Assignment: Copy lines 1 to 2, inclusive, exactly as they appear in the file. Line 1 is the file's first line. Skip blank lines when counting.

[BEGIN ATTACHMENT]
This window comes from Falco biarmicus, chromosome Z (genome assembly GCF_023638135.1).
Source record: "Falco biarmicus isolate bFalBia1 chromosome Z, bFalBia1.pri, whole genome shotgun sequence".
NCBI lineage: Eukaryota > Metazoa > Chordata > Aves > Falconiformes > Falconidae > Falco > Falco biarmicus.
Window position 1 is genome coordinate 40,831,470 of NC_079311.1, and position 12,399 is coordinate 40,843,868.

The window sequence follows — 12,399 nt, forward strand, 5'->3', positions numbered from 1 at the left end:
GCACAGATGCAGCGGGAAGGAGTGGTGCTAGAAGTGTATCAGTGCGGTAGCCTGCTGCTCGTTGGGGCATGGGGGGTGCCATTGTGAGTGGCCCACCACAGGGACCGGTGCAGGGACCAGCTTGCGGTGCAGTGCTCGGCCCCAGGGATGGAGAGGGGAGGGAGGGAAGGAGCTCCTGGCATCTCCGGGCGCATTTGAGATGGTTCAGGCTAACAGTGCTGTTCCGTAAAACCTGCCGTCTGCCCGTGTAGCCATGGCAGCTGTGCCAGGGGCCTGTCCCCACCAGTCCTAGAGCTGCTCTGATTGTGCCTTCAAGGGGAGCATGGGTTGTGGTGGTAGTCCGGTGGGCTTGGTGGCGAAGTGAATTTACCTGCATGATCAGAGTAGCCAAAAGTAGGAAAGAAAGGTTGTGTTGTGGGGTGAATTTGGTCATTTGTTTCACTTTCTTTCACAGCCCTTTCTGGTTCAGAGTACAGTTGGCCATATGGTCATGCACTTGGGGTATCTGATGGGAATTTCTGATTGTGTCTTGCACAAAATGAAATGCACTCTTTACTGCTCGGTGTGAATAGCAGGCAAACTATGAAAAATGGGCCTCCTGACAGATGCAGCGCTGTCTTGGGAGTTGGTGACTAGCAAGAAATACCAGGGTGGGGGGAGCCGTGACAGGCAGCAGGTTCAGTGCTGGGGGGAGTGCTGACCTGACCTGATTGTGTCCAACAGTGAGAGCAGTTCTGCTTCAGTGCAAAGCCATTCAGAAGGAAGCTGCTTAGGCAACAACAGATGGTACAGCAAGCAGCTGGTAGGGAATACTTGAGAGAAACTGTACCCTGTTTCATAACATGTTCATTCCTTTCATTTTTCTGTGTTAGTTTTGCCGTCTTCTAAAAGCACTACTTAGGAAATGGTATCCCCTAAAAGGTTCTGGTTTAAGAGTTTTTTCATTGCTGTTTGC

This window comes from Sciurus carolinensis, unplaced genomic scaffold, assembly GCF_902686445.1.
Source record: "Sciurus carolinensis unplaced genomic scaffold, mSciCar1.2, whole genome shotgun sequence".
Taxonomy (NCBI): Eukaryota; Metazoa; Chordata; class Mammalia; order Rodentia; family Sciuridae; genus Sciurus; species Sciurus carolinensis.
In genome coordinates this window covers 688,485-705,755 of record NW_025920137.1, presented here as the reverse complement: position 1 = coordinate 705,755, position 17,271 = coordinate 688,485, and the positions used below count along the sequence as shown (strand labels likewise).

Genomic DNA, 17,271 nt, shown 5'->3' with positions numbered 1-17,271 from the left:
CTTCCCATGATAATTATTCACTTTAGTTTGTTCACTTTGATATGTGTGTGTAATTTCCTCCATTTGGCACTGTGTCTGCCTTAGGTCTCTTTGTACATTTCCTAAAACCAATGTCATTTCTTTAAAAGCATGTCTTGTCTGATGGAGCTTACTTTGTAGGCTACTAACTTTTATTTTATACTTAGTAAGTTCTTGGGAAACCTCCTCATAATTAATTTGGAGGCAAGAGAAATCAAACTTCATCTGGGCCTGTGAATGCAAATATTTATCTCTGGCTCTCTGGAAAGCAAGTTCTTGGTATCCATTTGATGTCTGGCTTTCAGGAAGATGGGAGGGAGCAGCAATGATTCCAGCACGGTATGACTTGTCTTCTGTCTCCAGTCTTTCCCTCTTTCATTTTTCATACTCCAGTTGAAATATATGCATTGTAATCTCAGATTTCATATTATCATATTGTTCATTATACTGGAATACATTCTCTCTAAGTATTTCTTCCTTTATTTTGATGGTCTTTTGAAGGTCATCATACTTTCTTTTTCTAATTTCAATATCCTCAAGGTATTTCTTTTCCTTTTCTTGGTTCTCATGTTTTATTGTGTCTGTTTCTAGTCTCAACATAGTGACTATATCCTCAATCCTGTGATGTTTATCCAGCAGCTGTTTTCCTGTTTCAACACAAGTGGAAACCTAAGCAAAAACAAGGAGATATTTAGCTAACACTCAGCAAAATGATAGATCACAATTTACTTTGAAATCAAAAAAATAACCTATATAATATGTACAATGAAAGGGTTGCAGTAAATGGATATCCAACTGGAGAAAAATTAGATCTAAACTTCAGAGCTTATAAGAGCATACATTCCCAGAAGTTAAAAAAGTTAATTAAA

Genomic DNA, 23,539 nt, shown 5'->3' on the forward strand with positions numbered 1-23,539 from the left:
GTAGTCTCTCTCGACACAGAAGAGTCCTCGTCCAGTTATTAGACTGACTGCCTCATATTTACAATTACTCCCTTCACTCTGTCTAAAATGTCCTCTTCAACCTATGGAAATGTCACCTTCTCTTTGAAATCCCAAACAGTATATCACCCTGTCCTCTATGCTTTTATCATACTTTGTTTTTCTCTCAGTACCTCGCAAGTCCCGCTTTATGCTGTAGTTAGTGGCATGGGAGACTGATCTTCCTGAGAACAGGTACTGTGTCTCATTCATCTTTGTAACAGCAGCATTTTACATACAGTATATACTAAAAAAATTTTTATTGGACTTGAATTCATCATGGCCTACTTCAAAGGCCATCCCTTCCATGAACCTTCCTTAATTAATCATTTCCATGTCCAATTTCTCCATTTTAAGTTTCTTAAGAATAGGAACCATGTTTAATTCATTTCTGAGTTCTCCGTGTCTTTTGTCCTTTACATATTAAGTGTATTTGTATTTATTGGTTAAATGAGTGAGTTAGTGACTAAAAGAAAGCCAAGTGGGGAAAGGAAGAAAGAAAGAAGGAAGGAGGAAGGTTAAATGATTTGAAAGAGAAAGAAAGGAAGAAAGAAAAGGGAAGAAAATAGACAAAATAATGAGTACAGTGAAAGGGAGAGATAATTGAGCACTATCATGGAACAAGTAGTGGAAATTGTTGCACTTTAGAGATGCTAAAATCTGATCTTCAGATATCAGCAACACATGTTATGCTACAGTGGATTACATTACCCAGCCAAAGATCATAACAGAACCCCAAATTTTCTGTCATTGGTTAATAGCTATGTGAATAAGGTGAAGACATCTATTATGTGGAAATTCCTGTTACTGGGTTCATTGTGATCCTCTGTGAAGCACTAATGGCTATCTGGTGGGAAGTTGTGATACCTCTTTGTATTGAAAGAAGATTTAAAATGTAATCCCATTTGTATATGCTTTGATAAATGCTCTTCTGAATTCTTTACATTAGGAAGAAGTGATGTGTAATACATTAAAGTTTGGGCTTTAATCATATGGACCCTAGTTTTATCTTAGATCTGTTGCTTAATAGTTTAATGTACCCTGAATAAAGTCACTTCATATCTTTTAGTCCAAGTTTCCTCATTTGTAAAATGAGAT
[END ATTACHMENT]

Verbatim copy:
This window comes from Falco biarmicus, chromosome Z (genome assembly GCF_023638135.1).
Source record: "Falco biarmicus isolate bFalBia1 chromosome Z, bFalBia1.pri, whole genome shotgun sequence".